163 - Fanny and Alexander (1982)

The Ekdahl children's lives change following the death of their father.

Emilie and Oscar Ekdahl are the owners of the local theatre group. They, along with their children Fanny and Alexander, form part of the larger Ekdahl family, led by their grandmother. Following one eventful Christmas, Oscar dies after having a stroke during a rehearsal. Emilie soon finds herself in love once more with the local priest, but soon finds his oppressive ways suffocating.

Meanwhile, there are numerous subplots involving the children's uncle Gustav and their maid Maj, and the grandmother's relationship with Isak, a Jewish antiques dealer.
Theatrical Poster
Source: Wikipedia

I was first introduced to Ingmar Bergman when I watched Cries and Whispers earlier in the Empire 500 5-star challenge. I have to admit I wasn't a big fan of his film which focused primarily on early 20th Century upper class family life so when Fanny and Alexander popped up with a similar theme by the same director I wasn't too keen - especially with its three hour run time.

Fanny and Alexander starts in the same vein - the close knit family with their elderly matriarch gather together at Christmas where their individual problems are slowly revealed to the viewer. Initially, with so many characters it is difficult to follow, but gradually Bergman plucks out his protagonists and runs with their individual stories.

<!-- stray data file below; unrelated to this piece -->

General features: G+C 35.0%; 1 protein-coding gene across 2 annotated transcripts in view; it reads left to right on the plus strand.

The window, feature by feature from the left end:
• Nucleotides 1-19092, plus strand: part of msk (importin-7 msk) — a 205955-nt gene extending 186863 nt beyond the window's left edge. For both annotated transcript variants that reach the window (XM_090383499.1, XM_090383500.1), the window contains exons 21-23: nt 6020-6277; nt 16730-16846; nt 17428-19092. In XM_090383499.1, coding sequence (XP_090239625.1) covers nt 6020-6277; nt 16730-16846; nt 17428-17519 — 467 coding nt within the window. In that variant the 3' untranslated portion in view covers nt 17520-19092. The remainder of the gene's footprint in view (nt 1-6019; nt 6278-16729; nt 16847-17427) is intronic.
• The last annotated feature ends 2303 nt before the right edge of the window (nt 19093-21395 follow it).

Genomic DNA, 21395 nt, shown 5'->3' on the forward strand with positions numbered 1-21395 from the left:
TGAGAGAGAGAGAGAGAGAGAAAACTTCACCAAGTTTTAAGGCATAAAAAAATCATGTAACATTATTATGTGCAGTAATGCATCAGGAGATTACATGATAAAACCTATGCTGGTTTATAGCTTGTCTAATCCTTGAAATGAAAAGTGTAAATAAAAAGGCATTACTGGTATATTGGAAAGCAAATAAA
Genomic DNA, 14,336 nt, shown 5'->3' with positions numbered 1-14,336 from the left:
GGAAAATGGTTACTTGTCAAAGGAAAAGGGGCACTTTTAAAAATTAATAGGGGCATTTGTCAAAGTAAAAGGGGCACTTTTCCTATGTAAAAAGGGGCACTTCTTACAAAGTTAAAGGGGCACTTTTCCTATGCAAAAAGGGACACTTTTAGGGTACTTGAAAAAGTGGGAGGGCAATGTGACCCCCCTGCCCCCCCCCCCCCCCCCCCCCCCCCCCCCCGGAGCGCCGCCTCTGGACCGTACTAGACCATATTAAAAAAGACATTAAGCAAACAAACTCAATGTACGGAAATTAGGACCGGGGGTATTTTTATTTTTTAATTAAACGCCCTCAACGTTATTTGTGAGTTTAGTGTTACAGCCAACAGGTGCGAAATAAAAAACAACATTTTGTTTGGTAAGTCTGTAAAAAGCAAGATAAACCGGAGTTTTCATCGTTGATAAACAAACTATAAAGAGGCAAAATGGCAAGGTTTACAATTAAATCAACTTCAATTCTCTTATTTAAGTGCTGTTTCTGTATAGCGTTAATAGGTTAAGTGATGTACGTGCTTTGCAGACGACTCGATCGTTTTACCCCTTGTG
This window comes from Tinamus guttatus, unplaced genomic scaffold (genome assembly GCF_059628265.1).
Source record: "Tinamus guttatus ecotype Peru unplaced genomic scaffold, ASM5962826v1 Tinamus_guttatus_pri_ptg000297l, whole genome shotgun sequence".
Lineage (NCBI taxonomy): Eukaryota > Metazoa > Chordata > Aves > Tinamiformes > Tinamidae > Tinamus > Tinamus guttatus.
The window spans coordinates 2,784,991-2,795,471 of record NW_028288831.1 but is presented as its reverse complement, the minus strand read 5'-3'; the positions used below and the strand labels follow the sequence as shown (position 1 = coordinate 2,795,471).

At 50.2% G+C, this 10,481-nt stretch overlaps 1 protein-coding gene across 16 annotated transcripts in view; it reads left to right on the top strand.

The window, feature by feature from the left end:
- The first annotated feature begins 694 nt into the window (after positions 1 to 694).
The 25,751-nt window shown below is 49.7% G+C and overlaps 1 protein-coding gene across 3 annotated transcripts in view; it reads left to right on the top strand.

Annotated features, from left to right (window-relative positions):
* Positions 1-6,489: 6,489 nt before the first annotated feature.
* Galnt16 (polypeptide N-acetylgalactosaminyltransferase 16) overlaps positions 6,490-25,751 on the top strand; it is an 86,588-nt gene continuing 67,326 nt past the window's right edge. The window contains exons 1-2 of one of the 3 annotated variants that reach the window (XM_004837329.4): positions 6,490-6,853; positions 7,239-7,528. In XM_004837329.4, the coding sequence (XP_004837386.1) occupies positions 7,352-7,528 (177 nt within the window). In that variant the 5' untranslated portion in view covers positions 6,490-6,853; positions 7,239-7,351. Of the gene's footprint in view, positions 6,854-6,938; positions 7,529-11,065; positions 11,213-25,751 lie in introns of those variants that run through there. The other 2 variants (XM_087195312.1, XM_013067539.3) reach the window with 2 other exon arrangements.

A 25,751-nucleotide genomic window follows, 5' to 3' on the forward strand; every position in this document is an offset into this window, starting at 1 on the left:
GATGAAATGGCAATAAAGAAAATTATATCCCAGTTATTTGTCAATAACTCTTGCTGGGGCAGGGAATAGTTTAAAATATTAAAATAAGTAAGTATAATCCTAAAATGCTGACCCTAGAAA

Once the film actually gets going though and Alexander becomes more of a protagonist rather than a child in the background, it is very good. The drama verges on fantasy with Alexander's visions but never veers so far from the storyline that it is difficult to understand. Bertil Guve is a fine actor capturing the essence of heartache that Alexander goes through after the death of his father and during his time with the priest in scenes filled with tension and emotion.

Frankly, if Cries and Whispers had been like this, I would have been raving about Bergman by now praising his vision and scripting in Fanny and Alexander. As it is, I can't figure the man out - was he an absolute genius or is this just a five-star fluke?

Either way, this is more than worthy of its four Academy Awards.